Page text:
How desperate are you?
Your emotions and demeanour play a huge role in the likelihood of your subject cooperating and providing the truth. Imagine the effect of you, the interviewer, becoming agitated or aggravated during an interview. If the interviewer becomes agitated, it clearly demonstrates to the subject that you are desperate for the confession; and as a result, this can make the confession more difficult to obtain.
Think of the basic principles of supply and demand. Just like if you go to buy an item and you appear desperate to make the purchase “it’s exactly what I was looking for” the salesperson has no need to lower the price.
However, if you don’t appear desperate “I want to check your competitors and see what they offer” they may be willing to move on the price. Reverse the roles and think about the overzealous salesperson. When they are desperate for a sale, you become suspicious of their neediness. The same holds true for your demeanour as an interviewer.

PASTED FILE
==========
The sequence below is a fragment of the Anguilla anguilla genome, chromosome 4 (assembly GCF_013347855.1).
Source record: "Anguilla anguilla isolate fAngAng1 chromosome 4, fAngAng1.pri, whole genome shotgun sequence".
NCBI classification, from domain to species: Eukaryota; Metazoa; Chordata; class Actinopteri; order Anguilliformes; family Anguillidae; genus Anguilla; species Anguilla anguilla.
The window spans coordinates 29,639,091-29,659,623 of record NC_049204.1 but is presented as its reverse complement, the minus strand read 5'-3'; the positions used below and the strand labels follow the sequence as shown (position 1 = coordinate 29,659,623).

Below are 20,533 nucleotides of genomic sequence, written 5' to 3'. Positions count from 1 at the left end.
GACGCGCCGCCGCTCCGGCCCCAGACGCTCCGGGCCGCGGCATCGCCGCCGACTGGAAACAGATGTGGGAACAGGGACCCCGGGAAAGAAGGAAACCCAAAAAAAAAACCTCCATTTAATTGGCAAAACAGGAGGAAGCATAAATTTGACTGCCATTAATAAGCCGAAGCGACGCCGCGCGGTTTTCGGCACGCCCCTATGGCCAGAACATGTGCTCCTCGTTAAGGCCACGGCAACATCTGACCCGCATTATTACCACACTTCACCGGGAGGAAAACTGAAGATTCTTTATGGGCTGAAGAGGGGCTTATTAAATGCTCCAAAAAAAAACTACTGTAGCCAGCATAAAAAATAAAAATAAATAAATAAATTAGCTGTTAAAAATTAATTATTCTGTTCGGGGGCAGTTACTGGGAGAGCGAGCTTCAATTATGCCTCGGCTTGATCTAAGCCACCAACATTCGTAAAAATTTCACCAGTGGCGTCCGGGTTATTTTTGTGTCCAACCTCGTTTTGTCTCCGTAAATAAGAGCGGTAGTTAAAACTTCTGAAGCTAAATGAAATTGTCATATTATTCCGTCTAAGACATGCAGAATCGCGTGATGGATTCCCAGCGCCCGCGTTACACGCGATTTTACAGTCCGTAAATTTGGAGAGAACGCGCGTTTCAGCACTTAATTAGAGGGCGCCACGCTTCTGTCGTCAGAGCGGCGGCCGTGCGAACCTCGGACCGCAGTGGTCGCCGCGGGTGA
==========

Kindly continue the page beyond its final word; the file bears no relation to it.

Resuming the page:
When interviewers conduct a thorough investigation upfront, they are able to enter the interview with credibility rather than relying on a confession to complete their investigation.
This will change your leverage during the conversation. In these cases, it should become clear to the subject that the interviewer does not desperately need the confession, which should make the confession easier to obtain.